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CBDCs combine benefits of blockchain with stability of regulated currencies

Adi Ben-Ari discusses the rise of central bank digital currencies and the implications for financial institutions and individuals.

President Biden’s executive order on 9 March for an assessment to be made on the risks and benefits of creating a central bank digital dollar sparked a fresh wave of interest in central bank digital currencies (CBDCs).

The move showed recognition that the technology that powers the cryptocurrency market, now worth more than $3trn, has a key part to play in the financial stability and competitiveness of the US, along with its national security.

While part of the US thinking is undoubtedly to protect consumers from the high volatility and risk associated with Bitcoin and other cryptocurrencies, it also reflects a strategic need to retain the primacy of the US dollar in the world economy. It could also open the door to greater financial inclusion among unbanked people worldwide using the US dollar.

Digital payments are already preferred to cash by many businesses. CBDCs promise a less volatile, better regulated option for those without a bank account. While that has potential benefits worldwide for those without access to financial services, it can boost financial inclusion among Americans too. Around 5% of Americans – usually poorer ones – are reported not to have bank accounts due to high fees or other issues.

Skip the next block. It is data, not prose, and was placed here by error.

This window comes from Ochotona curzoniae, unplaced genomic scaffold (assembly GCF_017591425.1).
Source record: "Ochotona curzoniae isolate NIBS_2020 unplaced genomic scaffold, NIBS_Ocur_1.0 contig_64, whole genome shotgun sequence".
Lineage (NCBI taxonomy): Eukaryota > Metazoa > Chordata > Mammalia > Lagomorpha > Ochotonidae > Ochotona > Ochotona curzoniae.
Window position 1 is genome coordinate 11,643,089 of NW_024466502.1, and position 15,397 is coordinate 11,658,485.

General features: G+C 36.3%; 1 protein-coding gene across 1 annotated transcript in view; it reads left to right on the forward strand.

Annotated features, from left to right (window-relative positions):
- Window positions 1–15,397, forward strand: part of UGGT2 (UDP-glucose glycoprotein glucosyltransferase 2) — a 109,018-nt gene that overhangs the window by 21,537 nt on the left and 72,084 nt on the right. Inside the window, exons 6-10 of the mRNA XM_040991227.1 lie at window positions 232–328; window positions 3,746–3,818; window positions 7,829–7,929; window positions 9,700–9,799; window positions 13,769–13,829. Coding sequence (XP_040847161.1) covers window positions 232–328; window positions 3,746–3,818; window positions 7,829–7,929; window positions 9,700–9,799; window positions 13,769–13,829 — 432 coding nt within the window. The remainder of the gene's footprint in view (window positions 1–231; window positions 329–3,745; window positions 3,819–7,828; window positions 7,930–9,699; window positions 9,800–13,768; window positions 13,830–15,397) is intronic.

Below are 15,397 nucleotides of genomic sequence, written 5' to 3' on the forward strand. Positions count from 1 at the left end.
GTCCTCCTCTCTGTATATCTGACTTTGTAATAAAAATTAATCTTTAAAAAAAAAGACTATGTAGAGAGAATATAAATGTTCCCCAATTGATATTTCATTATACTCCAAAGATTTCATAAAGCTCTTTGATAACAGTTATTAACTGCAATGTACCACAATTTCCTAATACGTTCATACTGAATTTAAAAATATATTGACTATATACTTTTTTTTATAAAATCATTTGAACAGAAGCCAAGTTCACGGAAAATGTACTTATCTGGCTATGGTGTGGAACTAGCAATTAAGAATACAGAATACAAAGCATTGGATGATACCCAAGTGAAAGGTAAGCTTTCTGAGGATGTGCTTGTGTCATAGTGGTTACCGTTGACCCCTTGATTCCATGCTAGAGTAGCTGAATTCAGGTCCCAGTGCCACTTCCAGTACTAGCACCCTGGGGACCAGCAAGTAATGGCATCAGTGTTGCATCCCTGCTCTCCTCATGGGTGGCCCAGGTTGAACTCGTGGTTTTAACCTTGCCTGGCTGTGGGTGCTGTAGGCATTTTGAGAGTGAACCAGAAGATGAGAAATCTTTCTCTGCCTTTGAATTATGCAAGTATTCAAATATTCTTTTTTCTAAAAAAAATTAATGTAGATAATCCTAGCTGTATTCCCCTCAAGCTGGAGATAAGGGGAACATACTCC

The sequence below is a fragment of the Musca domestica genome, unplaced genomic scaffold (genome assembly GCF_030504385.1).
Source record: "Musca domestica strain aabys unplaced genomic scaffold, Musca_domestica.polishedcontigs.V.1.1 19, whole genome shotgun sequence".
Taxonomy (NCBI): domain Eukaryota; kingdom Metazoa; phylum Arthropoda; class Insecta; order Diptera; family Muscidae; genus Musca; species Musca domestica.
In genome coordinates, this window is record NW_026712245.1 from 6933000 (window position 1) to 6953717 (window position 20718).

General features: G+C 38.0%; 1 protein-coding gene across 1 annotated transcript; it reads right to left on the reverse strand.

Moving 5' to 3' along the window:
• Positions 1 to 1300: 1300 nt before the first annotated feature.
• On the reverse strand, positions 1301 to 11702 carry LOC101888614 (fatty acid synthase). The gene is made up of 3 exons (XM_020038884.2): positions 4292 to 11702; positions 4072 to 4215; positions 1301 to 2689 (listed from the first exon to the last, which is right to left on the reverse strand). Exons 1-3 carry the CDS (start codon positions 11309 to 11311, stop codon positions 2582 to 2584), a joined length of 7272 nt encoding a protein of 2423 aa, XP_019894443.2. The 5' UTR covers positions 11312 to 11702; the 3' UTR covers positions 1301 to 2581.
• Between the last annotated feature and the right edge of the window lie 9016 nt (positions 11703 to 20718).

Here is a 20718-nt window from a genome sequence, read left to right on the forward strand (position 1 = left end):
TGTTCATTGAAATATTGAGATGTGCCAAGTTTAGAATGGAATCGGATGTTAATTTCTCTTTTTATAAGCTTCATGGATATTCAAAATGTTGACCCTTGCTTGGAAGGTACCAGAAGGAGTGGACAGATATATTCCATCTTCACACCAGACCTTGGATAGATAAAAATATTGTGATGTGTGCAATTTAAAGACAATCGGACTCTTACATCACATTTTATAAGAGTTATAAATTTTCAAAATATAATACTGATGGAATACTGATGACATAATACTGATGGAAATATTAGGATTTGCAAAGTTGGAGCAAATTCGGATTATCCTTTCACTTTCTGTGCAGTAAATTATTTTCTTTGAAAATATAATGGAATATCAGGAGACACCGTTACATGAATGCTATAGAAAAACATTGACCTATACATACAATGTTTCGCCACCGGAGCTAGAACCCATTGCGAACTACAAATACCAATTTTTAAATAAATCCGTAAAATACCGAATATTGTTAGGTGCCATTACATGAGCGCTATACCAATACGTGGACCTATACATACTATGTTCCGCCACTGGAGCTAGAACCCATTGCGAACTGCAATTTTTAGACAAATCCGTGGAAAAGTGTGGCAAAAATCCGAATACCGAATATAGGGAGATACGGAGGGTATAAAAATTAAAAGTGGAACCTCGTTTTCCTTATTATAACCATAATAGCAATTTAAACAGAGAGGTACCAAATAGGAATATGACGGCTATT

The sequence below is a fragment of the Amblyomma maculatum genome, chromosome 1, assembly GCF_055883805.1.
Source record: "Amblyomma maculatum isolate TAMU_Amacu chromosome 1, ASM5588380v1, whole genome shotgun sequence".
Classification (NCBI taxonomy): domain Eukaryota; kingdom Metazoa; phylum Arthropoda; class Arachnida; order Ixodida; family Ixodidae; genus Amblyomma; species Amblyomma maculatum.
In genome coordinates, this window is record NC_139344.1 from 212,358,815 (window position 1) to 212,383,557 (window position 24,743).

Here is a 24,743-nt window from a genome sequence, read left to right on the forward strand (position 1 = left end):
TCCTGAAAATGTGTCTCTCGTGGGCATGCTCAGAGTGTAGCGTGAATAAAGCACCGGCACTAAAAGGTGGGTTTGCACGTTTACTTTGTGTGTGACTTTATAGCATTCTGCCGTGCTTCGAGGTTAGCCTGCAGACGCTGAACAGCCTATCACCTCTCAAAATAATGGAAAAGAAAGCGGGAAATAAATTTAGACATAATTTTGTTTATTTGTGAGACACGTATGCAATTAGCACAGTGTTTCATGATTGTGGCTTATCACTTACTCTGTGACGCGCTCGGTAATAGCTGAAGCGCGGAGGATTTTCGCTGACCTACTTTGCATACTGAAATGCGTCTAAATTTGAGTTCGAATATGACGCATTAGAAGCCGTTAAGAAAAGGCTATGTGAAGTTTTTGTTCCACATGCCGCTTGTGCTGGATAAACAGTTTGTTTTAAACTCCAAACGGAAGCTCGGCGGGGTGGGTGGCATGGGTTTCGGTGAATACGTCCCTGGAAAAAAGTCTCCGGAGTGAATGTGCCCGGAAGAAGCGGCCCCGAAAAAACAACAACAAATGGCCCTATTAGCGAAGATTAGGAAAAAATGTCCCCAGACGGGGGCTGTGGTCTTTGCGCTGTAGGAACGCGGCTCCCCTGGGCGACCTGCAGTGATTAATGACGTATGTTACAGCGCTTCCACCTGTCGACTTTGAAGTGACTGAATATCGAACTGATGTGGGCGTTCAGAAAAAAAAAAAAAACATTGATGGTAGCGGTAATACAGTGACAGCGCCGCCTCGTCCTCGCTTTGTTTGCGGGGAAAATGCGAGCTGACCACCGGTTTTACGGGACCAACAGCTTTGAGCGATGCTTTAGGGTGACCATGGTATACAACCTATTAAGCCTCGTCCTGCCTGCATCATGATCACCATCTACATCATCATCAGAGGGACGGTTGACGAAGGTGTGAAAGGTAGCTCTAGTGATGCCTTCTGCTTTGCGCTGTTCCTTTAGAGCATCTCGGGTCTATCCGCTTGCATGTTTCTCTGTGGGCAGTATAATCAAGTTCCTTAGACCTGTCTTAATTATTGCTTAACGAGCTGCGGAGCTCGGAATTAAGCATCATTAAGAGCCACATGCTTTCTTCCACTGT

The attraction of CBDCs to governments and central banks lies in having control over the currency, reducing the risk of currency-related financial shocks and being able to harness the benefits of blockchain technology. The US understandably needs to be more cautious because of the global role of the US dollar.

Delay risks creating a vacuum

But the danger of delay is that it creates a vacuum that will be filled by stablecoins, which are also pegged to traditional currency such as central bank issued USD and therefore offer the benefits of blockchain technology, without price volatility and without reducing central bank controls. CBDCs are similar to stablecoins, but are directly issued by a central bank, rather than by a privately run entity.

Being pegged to a currency means that neither CBDCs nor stablecoins are subject to the huge swings in value that are commonplace with cryptocurrencies.

Privately held stablecoin issuers, which are not banks, may end up working with central banks who do not see it as their role to provide technology infrastructure. New regulation may render these stablecoin issuers the banks of the future. Banks have stricter oversight, which would help ensure the security of stablecoins and their underlying assets, thereby reducing overall risk.

US needs to get a move on

The US needs to get a move on though. Of the countries with the four major central banks – the US, the Eurozone, Japan, and the UK – the US is furthest behind in development of its own CBDC, although the US dollar does have a substantial lead in private stablecoin representation. The private stablecoin phenomenon, which is already upon us, may lead to an increase in global adoption of USD.